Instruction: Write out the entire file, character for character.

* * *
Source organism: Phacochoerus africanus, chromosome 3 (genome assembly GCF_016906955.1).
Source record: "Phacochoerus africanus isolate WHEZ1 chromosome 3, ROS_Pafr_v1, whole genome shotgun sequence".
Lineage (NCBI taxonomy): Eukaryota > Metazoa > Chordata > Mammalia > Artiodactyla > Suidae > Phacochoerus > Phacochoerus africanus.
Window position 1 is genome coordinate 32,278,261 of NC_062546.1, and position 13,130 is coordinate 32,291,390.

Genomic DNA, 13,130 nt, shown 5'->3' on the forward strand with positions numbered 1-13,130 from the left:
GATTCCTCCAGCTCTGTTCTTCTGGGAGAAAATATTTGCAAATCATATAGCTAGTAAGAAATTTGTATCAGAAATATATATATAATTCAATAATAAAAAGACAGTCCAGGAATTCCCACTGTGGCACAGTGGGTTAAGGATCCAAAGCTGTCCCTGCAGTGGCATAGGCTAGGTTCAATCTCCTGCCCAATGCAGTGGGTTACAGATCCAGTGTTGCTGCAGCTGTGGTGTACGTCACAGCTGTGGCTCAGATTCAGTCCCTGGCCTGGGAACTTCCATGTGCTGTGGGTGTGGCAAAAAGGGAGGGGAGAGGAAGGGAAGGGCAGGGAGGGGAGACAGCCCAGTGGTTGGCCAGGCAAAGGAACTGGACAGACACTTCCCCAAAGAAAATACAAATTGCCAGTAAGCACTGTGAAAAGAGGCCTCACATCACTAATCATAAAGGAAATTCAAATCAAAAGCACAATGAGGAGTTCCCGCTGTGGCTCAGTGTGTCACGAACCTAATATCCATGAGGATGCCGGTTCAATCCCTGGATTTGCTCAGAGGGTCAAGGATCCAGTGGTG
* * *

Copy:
Source organism: Phacochoerus africanus, chromosome 3 (genome assembly GCF_016906955.1).
Source record: "Phacochoerus africanus isolate WHEZ1 chromosome 3, ROS_Pafr_v1, whole genome shotgun sequence".
Lineage (NCBI taxonomy): Eukaryota > Metazoa > Chordata > Mammalia > Artiodactyla > Suidae > Phacochoerus > Phacochoerus africanus.
Window position 1 is genome coordinate 32,278,261 of NC_062546.1, and position 13,130 is coordinate 32,291,390.

Genomic DNA, 13,130 nt, shown 5'->3' on the forward strand with positions numbered 1-13,130 from the left:
GATTCCTCCAGCTCTGTTCTTCTGGGAGAAAATATTTGCAAATCATATAGCTAGTAAGAAATTTGTATCAGAAATATATATATAATTCAATAATAAAAAGACAGTCCAGGAATTCCCACTGTGGCACAGTGGGTTAAGGATCCAAAGCTGTCCCTGCAGTGGCATAGGCTAGGTTCAATCTCCTGCCCAATGCAGTGGGTTACAGATCCAGTGTTGCTGCAGCTGTGGTGTACGTCACAGCTGTGGCTCAGATTCAGTCCCTGGCCTGGGAACTTCCATGTGCTGTGGGTGTGGCAAAAAGGGAGGGGAGAGGAAGGGAAGGGCAGGGAGGGGAGACAGCCCAGTGGTTGGCCAGGCAAAGGAACTGGACAGACACTTCCCCAAAGAAAATACAAATTGCCAGTAAGCACTGTGAAAAGAGGCCTCACATCACTAATCATAAAGGAAATTCAAATCAAAAGCACAATGAGGAGTTCCCGCTGTGGCTCAGTGTGTCACGAACCTAATATCCATGAGGATGCCGGTTCAATCCCTGGATTTGCTCAGAGGGTCAAGGATCCAGTGGTG